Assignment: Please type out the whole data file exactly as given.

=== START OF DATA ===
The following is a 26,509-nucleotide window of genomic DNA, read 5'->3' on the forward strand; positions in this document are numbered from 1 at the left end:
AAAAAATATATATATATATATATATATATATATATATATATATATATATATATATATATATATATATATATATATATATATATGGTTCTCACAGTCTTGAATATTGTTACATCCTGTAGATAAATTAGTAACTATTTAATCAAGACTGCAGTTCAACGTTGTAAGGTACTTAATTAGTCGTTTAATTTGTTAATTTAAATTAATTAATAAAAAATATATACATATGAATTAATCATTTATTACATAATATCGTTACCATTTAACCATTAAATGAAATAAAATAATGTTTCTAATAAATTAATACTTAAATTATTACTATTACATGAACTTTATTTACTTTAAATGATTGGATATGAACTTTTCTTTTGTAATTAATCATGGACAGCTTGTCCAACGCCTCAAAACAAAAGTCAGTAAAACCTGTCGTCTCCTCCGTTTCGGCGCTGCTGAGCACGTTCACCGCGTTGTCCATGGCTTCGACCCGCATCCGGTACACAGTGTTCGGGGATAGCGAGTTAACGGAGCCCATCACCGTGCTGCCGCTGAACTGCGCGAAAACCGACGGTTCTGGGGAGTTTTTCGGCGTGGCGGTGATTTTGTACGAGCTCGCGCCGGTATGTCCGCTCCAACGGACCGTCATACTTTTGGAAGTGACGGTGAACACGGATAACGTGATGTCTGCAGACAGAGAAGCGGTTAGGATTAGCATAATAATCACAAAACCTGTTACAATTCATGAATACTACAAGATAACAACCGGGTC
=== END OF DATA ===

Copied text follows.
The following is a 26,509-nucleotide window of genomic DNA, read 5'->3' on the forward strand; positions in this document are numbered from 1 at the left end:
AAAAAATATATATATATATATATATATATATATATATATATATATATATATATATATATATATATATATATATATATATATATGGTTCTCACAGTCTTGAATATTGTTACATCCTGTAGATAAATTAGTAACTATTTAATCAAGACTGCAGTTCAACGTTGTAAGGTACTTAATTAGTCGTTTAATTTGTTAATTTAAATTAATTAATAAAAAATATATACATATGAATTAATCATTTATTACATAATATCGTTACCATTTAACCATTAAATGAAATAAAATAATGTTTCTAATAAATTAATACTTAAATTATTACTATTACATGAACTTTATTTACTTTAAATGATTGGATATGAACTTTTCTTTTGTAATTAATCATGGACAGCTTGTCCAACGCCTCAAAACAAAAGTCAGTAAAACCTGTCGTCTCCTCCGTTTCGGCGCTGCTGAGCACGTTCACCGCGTTGTCCATGGCTTCGACCCGCATCCGGTACACAGTGTTCGGGGATAGCGAGTTAACGGAGCCCATCACCGTGCTGCCGCTGAACTGCGCGAAAACCGACGGTTCTGGGGAGTTTTTCGGCGTGGCGGTGATTTTGTACGAGCTCGCGCCGGTATGTCCGCTCCAACGGACCGTCATACTTTTGGAAGTGACGGTGAACACGGATAACGTGATGTCTGCAGACAGAGAAGCGGTTAGGATTAGCATAATAATCACAAAACCTGTTACAATTCATGAATACTACAAGATAACAACCGGGTC